Tuesday, May 28, 2013

Le Sacre du printemps (1913)

The young girls of Le Sacre, original costumes and stage set, 1913 

Tomorrow, May 29th, 2013 marks the 100th anniversary of the premiere performance of Igor Stravinsky's Le Sacre du printemps, known more commonly by it's English title the Rite of Spring. There has already been much ballyhoo about the centennial and this entry may very well seem like another bit of carpetbagging (not unlike my Gatsby post of a few weeks ago), but the Rite is a fairly significant piece of music to me personally. Like many, I first heard it in a movie theater courtesy of Walt Disney's Fantasia. My Aunt Marianne took myself and my younger cousin Paul to see either the 1977 or 1982 theatrical run at the Cinema 21 in San Diego, California. Now Cinema 21 was not any run of mill movie theater: it was a single-screen 1,000-seat temple to modernity and one of the reasons I can't take today's multiplexes seriously. At the time of it's 1963 construction by Statewide Theaters it was the only movie house in the country set up to screen films in 35mm, 70mm, Cinerama, AND Cinema-scope. No small achievement. Even 15 years after it's opening it made an impression - certainly to a young boy such as myself. The experience obviously has stayed with me, reinforced over the years by countless visits to Disneyland capped off with what we called the dinosaur train: the Primeval World attraction.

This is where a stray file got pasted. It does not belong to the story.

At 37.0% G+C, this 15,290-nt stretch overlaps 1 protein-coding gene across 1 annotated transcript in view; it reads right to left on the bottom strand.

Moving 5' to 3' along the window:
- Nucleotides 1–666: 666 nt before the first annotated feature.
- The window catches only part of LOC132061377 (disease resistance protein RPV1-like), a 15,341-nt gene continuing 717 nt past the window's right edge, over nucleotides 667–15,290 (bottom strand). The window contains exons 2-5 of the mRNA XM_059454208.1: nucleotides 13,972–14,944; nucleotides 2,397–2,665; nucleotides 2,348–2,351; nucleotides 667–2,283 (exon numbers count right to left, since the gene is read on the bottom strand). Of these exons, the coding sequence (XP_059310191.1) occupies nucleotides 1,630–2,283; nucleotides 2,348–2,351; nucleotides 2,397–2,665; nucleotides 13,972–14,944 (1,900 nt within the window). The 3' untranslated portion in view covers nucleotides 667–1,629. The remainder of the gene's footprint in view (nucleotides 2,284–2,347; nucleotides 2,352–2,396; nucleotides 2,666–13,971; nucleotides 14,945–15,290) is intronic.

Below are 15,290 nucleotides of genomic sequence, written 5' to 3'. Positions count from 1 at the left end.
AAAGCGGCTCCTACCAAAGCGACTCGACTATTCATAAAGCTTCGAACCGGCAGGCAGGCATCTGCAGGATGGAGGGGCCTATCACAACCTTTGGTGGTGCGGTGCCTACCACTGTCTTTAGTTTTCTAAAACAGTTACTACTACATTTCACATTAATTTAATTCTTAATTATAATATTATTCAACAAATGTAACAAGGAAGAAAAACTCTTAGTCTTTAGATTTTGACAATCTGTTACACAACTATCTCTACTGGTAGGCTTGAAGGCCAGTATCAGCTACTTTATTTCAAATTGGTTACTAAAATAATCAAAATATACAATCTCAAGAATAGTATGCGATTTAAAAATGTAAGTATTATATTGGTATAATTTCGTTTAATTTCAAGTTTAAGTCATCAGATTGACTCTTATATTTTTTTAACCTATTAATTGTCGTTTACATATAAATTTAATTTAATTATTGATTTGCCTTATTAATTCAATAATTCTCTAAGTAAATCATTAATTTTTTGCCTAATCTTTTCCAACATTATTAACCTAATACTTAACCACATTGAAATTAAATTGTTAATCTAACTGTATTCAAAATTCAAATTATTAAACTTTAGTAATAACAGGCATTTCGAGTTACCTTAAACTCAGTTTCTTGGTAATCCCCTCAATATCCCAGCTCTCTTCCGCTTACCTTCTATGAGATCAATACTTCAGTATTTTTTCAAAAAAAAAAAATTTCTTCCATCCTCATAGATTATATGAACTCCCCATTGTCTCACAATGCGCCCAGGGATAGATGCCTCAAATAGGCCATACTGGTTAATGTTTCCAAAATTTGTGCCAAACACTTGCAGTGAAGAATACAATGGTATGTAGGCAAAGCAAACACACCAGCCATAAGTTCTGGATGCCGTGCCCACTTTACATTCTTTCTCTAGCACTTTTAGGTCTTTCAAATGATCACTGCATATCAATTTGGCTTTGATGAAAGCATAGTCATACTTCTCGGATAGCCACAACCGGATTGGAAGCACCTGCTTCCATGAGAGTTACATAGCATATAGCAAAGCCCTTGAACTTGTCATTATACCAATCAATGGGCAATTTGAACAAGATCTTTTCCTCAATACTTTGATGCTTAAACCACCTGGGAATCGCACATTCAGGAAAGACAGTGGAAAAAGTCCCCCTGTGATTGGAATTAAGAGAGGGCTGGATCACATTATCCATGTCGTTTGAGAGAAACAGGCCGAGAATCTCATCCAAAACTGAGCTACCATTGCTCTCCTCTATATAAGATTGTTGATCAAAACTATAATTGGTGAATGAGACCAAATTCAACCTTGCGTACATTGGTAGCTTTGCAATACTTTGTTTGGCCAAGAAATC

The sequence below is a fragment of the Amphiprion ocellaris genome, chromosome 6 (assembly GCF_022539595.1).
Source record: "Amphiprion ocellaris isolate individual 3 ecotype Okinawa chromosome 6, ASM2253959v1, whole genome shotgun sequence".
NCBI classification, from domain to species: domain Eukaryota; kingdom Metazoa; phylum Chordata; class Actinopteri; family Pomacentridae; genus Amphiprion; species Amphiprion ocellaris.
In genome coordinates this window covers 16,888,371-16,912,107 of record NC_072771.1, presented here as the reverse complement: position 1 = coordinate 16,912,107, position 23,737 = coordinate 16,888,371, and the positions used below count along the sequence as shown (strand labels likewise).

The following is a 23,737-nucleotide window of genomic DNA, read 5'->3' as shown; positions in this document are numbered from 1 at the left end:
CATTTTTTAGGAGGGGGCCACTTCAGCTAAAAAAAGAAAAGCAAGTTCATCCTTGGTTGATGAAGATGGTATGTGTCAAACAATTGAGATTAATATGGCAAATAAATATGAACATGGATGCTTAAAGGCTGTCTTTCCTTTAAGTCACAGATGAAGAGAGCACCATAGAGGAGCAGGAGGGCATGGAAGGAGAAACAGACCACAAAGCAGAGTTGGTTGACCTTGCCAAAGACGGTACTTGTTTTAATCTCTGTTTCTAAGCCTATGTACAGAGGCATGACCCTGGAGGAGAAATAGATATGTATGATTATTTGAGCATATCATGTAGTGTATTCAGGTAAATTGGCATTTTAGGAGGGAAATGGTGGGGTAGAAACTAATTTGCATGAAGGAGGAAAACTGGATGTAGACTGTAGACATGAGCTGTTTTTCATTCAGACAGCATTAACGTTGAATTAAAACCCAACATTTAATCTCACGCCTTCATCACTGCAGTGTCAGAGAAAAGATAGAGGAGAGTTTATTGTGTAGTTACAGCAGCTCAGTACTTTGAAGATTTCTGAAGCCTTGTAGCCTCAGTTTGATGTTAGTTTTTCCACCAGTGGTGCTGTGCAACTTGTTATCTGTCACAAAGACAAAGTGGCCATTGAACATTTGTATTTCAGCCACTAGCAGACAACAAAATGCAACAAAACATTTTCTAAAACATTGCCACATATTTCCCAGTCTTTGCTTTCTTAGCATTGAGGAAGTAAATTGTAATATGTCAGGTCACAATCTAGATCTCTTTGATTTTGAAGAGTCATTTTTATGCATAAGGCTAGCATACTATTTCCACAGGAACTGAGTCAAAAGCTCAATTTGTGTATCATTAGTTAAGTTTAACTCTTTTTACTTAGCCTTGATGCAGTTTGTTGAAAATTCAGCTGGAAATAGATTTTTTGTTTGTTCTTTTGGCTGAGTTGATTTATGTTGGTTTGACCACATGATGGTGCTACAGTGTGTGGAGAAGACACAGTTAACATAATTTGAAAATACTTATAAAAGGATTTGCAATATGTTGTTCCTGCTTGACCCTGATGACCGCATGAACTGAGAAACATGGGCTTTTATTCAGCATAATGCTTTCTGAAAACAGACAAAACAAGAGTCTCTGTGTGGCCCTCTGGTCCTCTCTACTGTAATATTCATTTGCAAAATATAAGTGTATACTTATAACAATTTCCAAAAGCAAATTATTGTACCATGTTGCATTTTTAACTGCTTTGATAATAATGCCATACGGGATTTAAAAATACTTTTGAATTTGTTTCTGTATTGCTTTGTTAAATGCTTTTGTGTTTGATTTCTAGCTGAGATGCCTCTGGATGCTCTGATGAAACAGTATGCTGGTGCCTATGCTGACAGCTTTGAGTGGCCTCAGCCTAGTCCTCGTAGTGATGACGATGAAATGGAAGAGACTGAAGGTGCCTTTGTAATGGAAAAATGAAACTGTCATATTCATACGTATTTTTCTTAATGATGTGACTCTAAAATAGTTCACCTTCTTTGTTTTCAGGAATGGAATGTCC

Promotional postcard, Cinema 21, San Diego, California, 1963

The Rite of Spring sequence in Fantasia was of course set to visuals of the origins of the earth and the prehistoric days of the dinosaurs. And what 6 or 11-year-old boy doesn't like dinosaurs? I didn't care about the dissonance in Stravinsky's music, to my young mind it was just what the cogs of creation sounded like as fascinating creatures rose from the primordial ooze. I was captivated and I can recall the experience with some clarity to this day. I have revisited the film in recent years and am well aware that Stravinsky disowned the film upon it's 1940 release (although he cashed the check) not only for the truncated version of the score (due to time limits of the original theatrical release) but to the visual interpretation of the music. Yes it is flawed, but it served a purpose not only for my life but for so many other young ears across the United States that may have never been exposed to the savage beauty of Igor's music. Later through my development as a musician and as my interest in 20th Century modern jazz deepened, I approached Stravinsky's music from a different angle inspired at least in part by Charlie Parker's noted appreciation and admiration for the composer.